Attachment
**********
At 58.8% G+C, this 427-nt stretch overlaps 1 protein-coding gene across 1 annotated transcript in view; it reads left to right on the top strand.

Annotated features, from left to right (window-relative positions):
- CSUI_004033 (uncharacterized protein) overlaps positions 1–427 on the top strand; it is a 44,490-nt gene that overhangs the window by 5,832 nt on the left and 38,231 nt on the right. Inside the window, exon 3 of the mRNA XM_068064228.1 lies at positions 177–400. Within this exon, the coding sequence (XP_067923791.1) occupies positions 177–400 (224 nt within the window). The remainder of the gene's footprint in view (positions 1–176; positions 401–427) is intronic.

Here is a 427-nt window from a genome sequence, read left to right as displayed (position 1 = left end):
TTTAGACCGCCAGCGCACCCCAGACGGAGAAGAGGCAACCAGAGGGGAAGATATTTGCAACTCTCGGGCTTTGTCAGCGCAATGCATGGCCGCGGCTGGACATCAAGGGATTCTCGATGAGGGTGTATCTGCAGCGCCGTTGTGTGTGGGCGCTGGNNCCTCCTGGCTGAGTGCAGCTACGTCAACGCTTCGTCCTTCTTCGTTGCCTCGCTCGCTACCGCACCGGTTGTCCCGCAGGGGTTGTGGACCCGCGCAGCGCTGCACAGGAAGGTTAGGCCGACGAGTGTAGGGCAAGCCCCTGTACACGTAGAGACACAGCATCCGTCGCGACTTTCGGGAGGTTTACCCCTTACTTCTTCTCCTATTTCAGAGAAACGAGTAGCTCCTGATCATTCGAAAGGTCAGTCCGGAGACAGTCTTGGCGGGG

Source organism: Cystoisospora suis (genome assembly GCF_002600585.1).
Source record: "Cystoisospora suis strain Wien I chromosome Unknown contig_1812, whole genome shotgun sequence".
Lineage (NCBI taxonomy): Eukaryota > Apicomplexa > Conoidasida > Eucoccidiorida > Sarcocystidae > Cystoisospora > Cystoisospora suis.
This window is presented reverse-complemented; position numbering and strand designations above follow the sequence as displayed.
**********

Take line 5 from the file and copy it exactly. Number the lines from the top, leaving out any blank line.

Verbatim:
TTTAGACCGCCAGCGCACCCCAGACGGAGAAGAGGCAACCAGAGGGGAAGATATTTGCAACTCTCGGGCTTTGTCAGCGCAATGCATGGCCGCGGCTGGACATCAAGGGATTCTCGATGAGGGTGTATCTGCAGCGCCGTTGTGTGTGGGCGCTGGNNCCTCCTGGCTGAGTGCAGCTACGTCAACGCTTCGTCCTTCTTCGTTGCCTCGCTCGCTACCGCACCGGTTGTCCCGCAGGGGTTGTGGACCCGCGCAGCGCTGCACAGGAAGGTTAGGCCGACGAGTGTAGGGCAAGCCCCTGTACACGTAGAGACACAGCATCCGTCGCGACTTTCGGGAGGTTTACCCCTTACTTCTTCTCCTATTTCAGAGAAACGAGTAGCTCCTGATCATTCGAAAGGTCAGTCCGGAGACAGTCTTGGCGGGG